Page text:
Criminal justice leaders urge the California Supreme Court to review decision undermining DA’s directive to limit use of sentencing enhancements that harm community safety and have a racially disparate impact
By David M. Greenwald
San Francisco, CA – George Gascón was barely in office when the Association of Deputy District Attorneys of LA County challenged a key reform that would prevent his prosecutors from continuing to seek sentencing enhancements. The preliminary injunction was upheld in February by Judge James Chalfant.
He wrote, “The Special Directives require prosecutors to violate California law, their oaths of office, and their ethical and professional obligations.”
The trial court, in the case of Nazir v. Los Angeles, denied a motion from the Los Angeles County District Attorney’s office to dismiss and withdraw sentencing enhancements filed under the previous district attorney.
On Thursday, a bipartisan group of 69 current and former elected prosecutors and Attorneys General—including California District Attorneys Chesa Boudin and Diana Becton; two former Los Angeles District Attorneys; and current Attorneys General Hector Balderas (New Mexico), Keith Ellison (Minnesota) and Karl Racine (District of Columbia)—filed an amicus letter brief in the California Supreme Court in support of review in Nazir v. Los Angeles.
The letter argues, according to a release from Fair and Just Prosecution on Thursday, “the trial court’s decision improperly infringed on policy decisions entrusted to the elected DA, George Gascón, and that are integral to the exercise of his prosecutorial discretion. Amici emphasize that Gascón’s efforts to end the use of sentencing enhancements reflect the exact platform that he was elected to carry out, which included his promise to roll back harsh prosecutorial practices that contributed to excessive incarceration rates, particularly for people of color, and did little to improve public safety.”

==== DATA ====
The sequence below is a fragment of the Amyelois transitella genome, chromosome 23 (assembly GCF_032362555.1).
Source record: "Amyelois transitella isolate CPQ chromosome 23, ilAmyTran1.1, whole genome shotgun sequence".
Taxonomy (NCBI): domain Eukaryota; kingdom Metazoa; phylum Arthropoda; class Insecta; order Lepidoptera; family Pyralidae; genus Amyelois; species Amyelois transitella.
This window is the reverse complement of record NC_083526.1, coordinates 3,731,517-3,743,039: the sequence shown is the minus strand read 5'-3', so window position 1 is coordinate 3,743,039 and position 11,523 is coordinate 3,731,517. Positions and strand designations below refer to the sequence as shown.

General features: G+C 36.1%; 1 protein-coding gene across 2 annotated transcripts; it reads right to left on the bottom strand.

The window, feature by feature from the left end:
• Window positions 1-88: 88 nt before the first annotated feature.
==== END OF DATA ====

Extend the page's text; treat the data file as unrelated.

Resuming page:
“George Gascón was elected with a mandate to transform the criminal legal system in Los Angeles County,” said Miriam Krinsky, Executive Director of Fair and Just Prosecution (the organization that organized the letter brief) and a former federal prosecutor in Los Angeles, as well as the former President of LA’s Ethics Commission.
She said, “The trial court’s ruling reflects the latest attempt by those committed to failed ‘tough on crime’ policies of the past to infringe on prosecutorial discretion and usurp the will of the people. The foundational sanctity of separation of powers and prosecutorial discretion cannot be violated simply because the court or others disagree with the voters’ and the elected DA’s approach to the pursuit of justice.”
In the letter, they write, “This case merits review so the Court can clarify the authority of elected prosecutors to implement new and lawful criminal justice policies aimed at unwinding decades of mass incarceration that have adversely impacted people of color. The trial court’s decision, if left intact, will set a dangerous precedent and undermine well settled discretion uniquely vested in our nation’s elected prosecutors.
“And it will erode an elected prosecutor’s ability to craft and implement officewide policies that ensure that the fortuity of an individual prosecutor will not significantly impact the outcome of a case and the treatment of similarly situated individuals who come into the justice system.”